The Center for Excellence in Teaching & Learning (CETL) offers many useful resources for adjunct, tenured and tenure-track, and Instructional, Research, and Clinical (IRC) faculty, but a recent initiative will be of particular interest to any professors getting started on course-planning for spring.
This fall, with support from Lynx Together and in partnership with the School of Education & Human Development’s Learning Design and Technology program, CETL has hired four instructional designers to assist anyone who teaches any course at CU Denver—and in any format—to better organize their courses with student success in mind. Instructional design is especially beneficial to faculty who teach the influential courses taken by first- and second-year students that have proven most indicative of future academic success. The ultimate goal of this project is to prepare faculty to use promising emerging techniques that help student succeed.
Lindsey Hamilton, PhD, the director of CETL and an associate professor of psychology in the College of Liberal Arts and Sciences, noted that faculty who work with an instructional designer tend to see improvements in student feedback. And, despite the initial time investment, faculty members are also likely to see time savings overall.
Said Hamilton, “When my course is really well-organized, I’m not answering 100 students questions every week about ‘Where do I find this,’ or ‘What am I supposed to do in this assignment,’ or those types of questions.”
“It ends up paying big dividends, timewise.”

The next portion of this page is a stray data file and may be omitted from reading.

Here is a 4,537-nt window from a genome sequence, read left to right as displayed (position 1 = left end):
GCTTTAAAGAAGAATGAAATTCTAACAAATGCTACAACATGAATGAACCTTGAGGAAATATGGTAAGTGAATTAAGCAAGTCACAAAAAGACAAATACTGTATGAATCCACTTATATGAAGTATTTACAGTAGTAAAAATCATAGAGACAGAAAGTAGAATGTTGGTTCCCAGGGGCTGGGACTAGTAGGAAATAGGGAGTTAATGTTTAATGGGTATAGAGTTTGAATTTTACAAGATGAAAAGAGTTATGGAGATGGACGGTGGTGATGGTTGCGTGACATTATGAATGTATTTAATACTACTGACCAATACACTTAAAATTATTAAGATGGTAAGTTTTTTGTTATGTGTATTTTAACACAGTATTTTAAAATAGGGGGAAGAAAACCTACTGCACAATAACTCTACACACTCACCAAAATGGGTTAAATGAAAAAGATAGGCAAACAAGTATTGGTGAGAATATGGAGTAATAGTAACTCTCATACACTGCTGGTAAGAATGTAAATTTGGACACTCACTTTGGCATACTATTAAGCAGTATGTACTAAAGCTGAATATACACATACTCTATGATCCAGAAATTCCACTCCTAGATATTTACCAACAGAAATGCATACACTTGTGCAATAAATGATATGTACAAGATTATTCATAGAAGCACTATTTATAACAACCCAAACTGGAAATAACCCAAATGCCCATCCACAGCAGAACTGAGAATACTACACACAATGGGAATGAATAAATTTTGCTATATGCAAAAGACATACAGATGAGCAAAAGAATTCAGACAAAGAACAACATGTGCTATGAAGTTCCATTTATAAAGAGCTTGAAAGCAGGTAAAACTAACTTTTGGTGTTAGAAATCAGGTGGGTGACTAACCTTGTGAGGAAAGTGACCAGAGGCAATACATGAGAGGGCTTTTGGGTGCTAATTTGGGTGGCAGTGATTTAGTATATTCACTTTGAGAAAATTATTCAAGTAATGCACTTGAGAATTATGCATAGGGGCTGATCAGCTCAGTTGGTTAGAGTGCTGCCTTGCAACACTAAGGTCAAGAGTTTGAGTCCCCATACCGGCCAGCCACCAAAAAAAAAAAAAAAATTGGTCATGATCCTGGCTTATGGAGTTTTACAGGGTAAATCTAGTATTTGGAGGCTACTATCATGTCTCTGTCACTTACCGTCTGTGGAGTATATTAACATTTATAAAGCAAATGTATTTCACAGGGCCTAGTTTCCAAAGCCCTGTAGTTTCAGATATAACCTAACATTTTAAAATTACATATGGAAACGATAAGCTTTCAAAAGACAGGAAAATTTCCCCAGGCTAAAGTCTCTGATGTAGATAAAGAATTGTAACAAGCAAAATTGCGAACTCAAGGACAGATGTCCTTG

With this same pragmatic forethought, Hamilton shared answers to some common questions other faculty members might have about partnering with an instructional designer. If you have additional questions not addressed below, feel free to connect with Hamilton or visit the Center, which is located on the third floor of the new Learning Commons attached to City Heights.
Connect With An Instructional Designer
By focusing on both the positive disruptions, as well as addressing the challenges brought about by the COVID crisis, we hope to accelerate innovation in teaching and launch our classrooms—in all course formats—into a new, uncharted future.
What are some other benefits faculty see from instructional design support?
Instructional design can help improve course pass rates, lower the “DFW” rate [students who receive a grade of D, F, or withdraw], and increase the average course grade point average.
Does instructional design have an impact on the rigor of a course?
No. Instructional design makes courses more student-friendly by organizing materials and processes in a way that’s more accessible. It does not diminish the rigor of a professor’s course.
Is instructional design only for online courses?
No. Though instructional design is often associated with online courses (and was once among the suite of services provided by the Office of Digital Education prior to that office’s move to CU System), the instructional design services offered by CETL are for all faculty and all course formats—in-person, hybrid, remote, online, or accelerated.
How long are instructional design services available from CETL?
Instructional design will be provided by CETL for the duration of the 2021–2022 academic year. To see instructional design services continued, faculty are invited to share input to refine the program so that it can better serve CU Denver’s needs in the future.
Who are the instructional designers?
The instructional designers are graduate students in the School of Education & Human Development’s Learning Design and Technology program. They provide professional-to-professional -level support, working one-on-one with faculty. They are available to meet either in-person or remotely.